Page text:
I was teaching a workshop in Frankfurt with about twenty hatha yoga teachers getting a taste of Kundalini yoga for the first time. They were curious, challenged, and happy when the day was over. One student approached me and said she wanted me to teach her to be a Kundalini yoga teacher. She had a yoga center in Kassel and would set up the program, do the promotion, get the students, and offer me a place to stay. I just needed to show up. When I asked how many days she was planning, she said, one!

I cannot teach someone, even a professional hatha yoga teacher, how to teach kundalini yoga in one day, and I told her this fact. She asked what is the minimum number of days. I said four days would be possible. I truly had no idea how this was possible, but at that moment, this is what came out of my mouth. She agreed.

A few months later I went to her yoga center in Kassel and we began. I informed the group twenty students of the difficult task, but it was possible if we were committed. At that time I was using Mind Mapping in many of my courses. It is a proven technique to write down the keywords, and at the end of the day, review each of the written pages. Studies have shown Mind Mapping to be excellent at learning fast. At the end of the four days, the yoga space walls were completely covered with these flip charts filled with the needed themes for teaching kundalini yoga.

At the beginning of our training, stood a large three-story office building across the street. Over the next three days, the building was demolished (on purpose) and completely removed, leaving a large hole where the building stood just 3 days before. It was amazing to see this rapid transformation. It became symbolic of our training. On a human level, we were tearing down the limits that blocked the full potential of our higher self. An open and empty space means we were ready to be an intuitive and powerful kundalini yoga teacher.

It was the only time I taught a four-day training. Although it produced some success, it was clear a longer training would be better. As with many events in my life, it planted seeds for the future. The most interesting was the call I received two years later.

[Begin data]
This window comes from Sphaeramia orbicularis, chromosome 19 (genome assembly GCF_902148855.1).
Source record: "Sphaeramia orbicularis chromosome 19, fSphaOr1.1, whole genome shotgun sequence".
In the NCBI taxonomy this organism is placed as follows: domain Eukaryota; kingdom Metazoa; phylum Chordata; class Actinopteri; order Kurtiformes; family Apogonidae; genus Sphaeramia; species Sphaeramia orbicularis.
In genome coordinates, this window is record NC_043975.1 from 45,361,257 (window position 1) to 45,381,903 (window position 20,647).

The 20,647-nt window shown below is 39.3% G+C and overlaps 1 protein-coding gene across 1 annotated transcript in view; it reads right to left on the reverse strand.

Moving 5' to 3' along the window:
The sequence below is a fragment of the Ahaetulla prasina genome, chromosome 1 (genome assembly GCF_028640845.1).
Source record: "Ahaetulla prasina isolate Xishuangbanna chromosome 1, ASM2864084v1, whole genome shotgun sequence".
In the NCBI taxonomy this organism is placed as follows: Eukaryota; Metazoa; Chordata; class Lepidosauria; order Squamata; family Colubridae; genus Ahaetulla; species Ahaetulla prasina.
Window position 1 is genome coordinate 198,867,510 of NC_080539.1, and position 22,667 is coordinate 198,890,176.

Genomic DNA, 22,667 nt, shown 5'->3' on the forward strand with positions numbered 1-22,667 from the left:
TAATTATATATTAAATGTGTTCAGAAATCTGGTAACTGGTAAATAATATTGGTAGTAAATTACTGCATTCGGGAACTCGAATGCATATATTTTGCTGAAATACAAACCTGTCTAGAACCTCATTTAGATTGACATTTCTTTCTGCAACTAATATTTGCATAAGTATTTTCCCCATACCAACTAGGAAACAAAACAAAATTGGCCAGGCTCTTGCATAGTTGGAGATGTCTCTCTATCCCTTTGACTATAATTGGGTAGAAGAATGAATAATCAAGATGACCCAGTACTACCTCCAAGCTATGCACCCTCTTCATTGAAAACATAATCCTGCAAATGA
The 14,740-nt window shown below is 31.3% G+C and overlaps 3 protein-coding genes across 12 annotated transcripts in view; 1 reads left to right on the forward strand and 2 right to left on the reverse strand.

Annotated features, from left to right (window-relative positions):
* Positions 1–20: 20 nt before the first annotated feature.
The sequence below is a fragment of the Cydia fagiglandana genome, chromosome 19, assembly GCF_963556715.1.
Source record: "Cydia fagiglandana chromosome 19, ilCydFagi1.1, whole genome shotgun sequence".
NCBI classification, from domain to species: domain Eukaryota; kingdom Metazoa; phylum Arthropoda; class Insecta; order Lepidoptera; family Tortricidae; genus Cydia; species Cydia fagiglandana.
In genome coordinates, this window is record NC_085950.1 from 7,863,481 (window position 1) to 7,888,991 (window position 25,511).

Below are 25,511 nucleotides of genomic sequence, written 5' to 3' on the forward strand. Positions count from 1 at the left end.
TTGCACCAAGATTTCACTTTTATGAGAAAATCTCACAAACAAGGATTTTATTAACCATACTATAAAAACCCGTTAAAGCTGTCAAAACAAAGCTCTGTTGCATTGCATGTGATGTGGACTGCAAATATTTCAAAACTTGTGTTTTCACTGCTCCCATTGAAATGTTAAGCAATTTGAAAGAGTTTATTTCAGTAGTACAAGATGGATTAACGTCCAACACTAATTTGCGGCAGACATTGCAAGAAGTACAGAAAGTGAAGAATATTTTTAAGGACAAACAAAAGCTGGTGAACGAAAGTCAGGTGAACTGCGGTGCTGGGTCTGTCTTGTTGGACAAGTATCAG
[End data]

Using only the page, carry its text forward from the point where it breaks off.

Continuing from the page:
My assistant for the last two years had been doing a great job. It was from her effort I attracted many students from the Netherlands. A conflict arose with something she wanted to say in our promotion. I wanted something different. She was insistent her suggestion was the only idea she could agree to. I did not agree, so she quit. We did remain friends but I now needed a new assistant to help promote my work, organize my courses, and translate my English into German.

A few days later I received a call from one of the students who attended the Kassel teacher training two years before. She informed me how much she enjoyed the course and was teaching kundalini yoga to her students with great success. She said she was grateful and wanted to know if there was anything she could do to help. I said I needed a new assistant. She hesitated, mentioning how she never acted as a translator before, then agreed to be my new assistant. She did an excellent job as my level 1 assistant for two years, and then my level 2 assistant for a few more years.

How does all this happen? The crazy four-day training? The quitting of my first assistant? The removal of a three-story building? Not knowing the next step? It is normal and healthy to have such questions. How we react to the challenges of life is a measure of our consciousness. If our reaction causes anger, frustration, and other emotional feelings, this creates misery. Our task is to remain relaxed and to keep trusting this loving and compassionate universe. Then joy will show up in our lives.

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